A Multilevel Analysis of the Association Between School Climate Dimensions and Adolescent Depressive Symptoms
Methods: A secondary analysis was conducted using the National Longitudinal Study of Adolescent Health (Add Health). School climate was conceptualized and measured with five constructs: perceived school connectedness, perceived teacher support, harshness of discipline policies, presence of mental health and social services at school, and median school-level income. Depressive symptoms were measured with 19-items from the Center for Epidemiologic Studies Depression (CES-D) Scale. The study sample included adolescents (N=9,524) and schools (N=105) with completed responses on the key study variables. Multilevel mixed-effects linear regression was employed to address the research aims.
Results: Controlling for individual and school level demographic variables, higher perceived school connectedness (β=1.29; SE=.1; p<0.001), higher perceived teacher support (β=.84; SE=.09; p<0.001), and higher median school level income (β= -.01; SE=.006; p<0.001) were significantly associated with fewer depressive symptoms in the multilevel model. There was a statistically significant difference between racial majority and minority youth (t (9524) =59.70, p=0.00) as well as between sexual majority and minority youth (t (9524) =17.51, p=0.00) on depressive symptoms at Wave II. Racial (M=12.3) and sexual minority youth (M=13.5) had significantly more depressive symptoms than majority youth. Belonging to a racial minority (β=.73; SE=.14; p<0.001) or sexual minority group (β=.85; SE=.27; p<0.01) were strong, significant predictors of depressive symptoms. The relationships between each school climate dimension and depressive symptoms did not vary for racial or sexual minority youth.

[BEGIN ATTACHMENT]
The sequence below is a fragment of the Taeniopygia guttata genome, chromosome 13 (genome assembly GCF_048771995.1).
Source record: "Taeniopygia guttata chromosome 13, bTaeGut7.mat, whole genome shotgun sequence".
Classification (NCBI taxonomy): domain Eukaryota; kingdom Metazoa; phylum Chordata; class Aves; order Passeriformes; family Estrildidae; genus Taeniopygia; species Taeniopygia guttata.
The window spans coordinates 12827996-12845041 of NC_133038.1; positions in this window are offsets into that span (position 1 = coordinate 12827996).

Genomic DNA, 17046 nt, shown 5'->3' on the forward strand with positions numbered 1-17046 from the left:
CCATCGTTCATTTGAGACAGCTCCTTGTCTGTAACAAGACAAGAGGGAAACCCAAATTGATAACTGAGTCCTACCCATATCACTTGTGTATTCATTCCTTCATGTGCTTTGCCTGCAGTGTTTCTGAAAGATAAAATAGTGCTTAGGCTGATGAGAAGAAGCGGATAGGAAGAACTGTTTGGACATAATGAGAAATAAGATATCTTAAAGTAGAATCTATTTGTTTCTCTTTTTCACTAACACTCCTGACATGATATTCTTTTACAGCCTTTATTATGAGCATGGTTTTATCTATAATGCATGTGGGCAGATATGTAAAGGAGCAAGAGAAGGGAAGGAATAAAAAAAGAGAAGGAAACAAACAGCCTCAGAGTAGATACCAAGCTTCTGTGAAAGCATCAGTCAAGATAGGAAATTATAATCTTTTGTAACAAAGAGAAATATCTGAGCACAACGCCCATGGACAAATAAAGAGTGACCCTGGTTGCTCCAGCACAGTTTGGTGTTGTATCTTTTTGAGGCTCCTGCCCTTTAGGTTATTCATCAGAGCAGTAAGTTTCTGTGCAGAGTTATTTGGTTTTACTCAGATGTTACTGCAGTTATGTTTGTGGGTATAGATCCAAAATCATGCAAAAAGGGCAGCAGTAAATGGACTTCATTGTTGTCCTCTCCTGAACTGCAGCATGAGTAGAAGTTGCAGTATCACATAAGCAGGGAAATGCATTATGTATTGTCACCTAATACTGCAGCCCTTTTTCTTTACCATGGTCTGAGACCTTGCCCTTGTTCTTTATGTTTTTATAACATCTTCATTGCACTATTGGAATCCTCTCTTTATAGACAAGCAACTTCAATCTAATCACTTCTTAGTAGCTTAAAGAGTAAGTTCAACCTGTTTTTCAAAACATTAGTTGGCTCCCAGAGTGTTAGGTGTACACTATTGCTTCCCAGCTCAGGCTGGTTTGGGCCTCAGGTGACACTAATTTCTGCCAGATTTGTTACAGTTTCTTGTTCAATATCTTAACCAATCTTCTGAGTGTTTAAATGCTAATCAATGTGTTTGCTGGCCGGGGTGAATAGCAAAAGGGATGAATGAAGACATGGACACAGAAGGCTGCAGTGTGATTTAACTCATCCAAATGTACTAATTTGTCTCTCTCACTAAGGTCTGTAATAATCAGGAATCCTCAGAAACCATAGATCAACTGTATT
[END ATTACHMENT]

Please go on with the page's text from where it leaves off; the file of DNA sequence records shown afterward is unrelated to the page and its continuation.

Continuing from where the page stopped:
Implications: The results from the current study provide implications for social work practice, policy, and future research. School social workers can play a critical role in promoting adolescent connectedness to school and fostering positive student-teacher relationships. Policies to support school climate initiatives particularly in relation to accountability and technical support for school climate initiatives are also needed. Directions for future research are provided including additional exploration into the relationship between school discipline policies and mental health outcomes in youth and a review of school climate measures to ensure they accurately assess the school experiences of minority youth.